Science

Breaking News: Earth Reaches the Hottest Year Ever Recorded, NASA and NOAA Say

By Myraine Policarpio , Jan 20, 2016 10:17 PM EST

Year 2015 broke the record as the warmest year since 1880. Meteorologists from United States National Oceanic and Atmospheric Administration (NOAA) and NASA have recently confirmed that Earth's has reached the highest temperature on record last year.

According to the NOAA 2015 global temperatures data released on Wednesday, Jan.20, the Earth's temperature last year surpassed 2014 by a whopping 0.29 degrees at 14.79°C or (58.62°F). This was also 0.90 degree Celsius (1.62 degrees Fahrenheit) higher than the average 20th century temperature.

NASA climate experts revealed that the hottest years occurred from the beginning of the 21st century. These rising temperatures on the planet's atmosphere were greatly attributed to the continuing increase of carbon dioxide emissions along with other man-made factors that intensify the greenhouse effect.

El Niño, which was in effect in the Pacific Ocean, also greatly contributed to the warming of the earth last year. NASA Goddard Institute for Space Studies (GISS) Director Gavin Schmidt expressed that El Niño had a significant effect over 2015's warm temperature, yet the increasing trend and the record-breaking heat were products of a long-term cumulative effect.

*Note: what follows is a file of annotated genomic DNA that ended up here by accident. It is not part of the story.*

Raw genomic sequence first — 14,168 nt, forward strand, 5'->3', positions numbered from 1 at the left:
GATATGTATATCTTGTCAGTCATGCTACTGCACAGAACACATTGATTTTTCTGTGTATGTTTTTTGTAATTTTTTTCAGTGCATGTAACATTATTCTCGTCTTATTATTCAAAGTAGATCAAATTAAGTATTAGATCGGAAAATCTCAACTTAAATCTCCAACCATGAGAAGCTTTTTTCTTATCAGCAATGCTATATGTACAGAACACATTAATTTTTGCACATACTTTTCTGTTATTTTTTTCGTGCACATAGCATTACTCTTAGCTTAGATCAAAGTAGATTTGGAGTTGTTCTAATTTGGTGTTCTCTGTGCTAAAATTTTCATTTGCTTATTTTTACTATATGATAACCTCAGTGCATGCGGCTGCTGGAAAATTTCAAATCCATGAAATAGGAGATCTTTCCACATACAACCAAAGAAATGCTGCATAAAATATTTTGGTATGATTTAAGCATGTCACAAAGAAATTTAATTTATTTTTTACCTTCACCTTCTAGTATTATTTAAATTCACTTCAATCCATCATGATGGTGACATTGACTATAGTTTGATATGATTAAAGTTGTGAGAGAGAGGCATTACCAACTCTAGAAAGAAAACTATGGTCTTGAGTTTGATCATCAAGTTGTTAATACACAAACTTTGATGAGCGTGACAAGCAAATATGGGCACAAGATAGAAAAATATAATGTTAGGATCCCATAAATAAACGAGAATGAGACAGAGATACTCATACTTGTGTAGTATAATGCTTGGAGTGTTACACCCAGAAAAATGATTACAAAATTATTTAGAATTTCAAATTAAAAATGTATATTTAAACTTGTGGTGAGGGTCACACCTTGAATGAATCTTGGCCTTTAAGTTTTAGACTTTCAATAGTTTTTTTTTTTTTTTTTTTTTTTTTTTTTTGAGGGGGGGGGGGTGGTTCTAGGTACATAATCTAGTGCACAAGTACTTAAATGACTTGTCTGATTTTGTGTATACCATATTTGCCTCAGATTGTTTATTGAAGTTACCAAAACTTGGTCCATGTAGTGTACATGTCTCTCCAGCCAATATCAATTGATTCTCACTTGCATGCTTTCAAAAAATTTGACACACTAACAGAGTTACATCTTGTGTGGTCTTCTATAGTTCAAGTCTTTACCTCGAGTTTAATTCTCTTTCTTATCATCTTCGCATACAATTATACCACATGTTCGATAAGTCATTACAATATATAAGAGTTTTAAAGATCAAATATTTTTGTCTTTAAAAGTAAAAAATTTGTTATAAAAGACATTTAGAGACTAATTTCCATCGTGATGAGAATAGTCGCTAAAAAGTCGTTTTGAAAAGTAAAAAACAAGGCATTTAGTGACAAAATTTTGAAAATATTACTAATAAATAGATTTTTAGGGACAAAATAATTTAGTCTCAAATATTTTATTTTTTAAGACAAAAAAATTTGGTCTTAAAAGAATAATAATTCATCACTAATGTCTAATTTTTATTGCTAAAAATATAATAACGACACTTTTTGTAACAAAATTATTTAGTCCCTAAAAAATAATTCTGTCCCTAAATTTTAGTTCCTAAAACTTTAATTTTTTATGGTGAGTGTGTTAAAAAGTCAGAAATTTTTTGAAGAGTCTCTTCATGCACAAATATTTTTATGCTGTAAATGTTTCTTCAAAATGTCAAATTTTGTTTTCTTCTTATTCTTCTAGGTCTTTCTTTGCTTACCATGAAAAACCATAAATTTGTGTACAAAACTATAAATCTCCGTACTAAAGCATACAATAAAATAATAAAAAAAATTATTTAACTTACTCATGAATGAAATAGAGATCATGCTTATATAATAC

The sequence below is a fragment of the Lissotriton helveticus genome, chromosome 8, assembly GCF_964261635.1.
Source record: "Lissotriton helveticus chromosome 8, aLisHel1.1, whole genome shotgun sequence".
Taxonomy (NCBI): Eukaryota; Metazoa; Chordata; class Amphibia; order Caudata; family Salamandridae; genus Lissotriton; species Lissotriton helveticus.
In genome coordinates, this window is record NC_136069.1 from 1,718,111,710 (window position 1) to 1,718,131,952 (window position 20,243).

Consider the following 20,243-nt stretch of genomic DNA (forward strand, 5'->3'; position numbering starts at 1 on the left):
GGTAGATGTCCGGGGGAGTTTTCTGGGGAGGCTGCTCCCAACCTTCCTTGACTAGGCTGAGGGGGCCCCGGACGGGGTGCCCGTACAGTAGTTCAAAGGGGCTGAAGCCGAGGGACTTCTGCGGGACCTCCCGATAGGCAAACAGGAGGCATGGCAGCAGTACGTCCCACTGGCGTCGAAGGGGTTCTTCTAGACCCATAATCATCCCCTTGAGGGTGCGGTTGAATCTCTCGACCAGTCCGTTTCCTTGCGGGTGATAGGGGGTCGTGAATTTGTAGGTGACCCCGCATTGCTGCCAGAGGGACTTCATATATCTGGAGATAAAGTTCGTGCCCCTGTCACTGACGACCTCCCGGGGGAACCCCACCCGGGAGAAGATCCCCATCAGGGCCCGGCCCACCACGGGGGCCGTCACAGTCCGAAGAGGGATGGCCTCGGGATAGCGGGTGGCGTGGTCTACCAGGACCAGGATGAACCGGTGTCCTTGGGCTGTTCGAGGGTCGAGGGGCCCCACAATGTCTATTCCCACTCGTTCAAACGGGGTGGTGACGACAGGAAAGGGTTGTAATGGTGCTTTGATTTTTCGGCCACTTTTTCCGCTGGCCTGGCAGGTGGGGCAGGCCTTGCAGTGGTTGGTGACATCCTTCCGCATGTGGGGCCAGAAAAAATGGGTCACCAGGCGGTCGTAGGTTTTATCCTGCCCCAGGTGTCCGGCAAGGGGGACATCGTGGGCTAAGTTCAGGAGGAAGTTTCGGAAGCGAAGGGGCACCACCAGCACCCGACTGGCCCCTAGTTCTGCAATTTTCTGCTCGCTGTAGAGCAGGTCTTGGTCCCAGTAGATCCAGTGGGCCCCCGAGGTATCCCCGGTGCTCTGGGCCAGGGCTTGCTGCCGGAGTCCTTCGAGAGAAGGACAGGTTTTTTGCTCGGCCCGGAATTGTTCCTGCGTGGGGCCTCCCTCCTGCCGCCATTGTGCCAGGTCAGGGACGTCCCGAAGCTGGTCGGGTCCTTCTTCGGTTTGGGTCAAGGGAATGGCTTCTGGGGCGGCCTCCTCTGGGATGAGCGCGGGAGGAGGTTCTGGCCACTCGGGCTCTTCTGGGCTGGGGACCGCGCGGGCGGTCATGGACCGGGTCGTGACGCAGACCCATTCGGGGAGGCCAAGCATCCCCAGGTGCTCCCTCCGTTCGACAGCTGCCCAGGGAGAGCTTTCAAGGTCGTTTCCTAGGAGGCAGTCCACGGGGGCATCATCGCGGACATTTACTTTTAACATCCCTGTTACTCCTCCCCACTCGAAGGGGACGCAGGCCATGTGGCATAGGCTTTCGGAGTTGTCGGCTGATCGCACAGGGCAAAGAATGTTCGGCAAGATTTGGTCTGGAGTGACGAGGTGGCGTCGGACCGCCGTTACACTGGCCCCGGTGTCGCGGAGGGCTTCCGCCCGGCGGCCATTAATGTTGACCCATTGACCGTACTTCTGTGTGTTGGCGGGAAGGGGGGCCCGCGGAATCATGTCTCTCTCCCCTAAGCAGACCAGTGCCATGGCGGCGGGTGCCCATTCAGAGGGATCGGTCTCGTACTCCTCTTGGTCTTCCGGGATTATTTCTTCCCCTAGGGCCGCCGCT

In a statement, NASA Administrator Charles Bolden said that climate change is a great problem in today's world and the agency plays an important task on this matter. "Today's announcement not only underscores how critical NASA's Earth observation program is, it is also a key data point that should make policy makers stand up and take notice -- now is the time to act on our climate," he said.

Through the years, NASA has been monitoring the Earth's vital signs and recording their observations and analyses using the most modern technologies and methodologies. The agency also shares these data with other international organizations working towards a better understanding and protection of the planet.

Meanwhile, the Met Office, the U.K.'s national weather service, released in its forecast that the warm temperature trend is about to continue up to this year with a global average temperature ranging from 0.72 °C to 0.96 °C higher than the (1961-1990) average of 14.0 °C.

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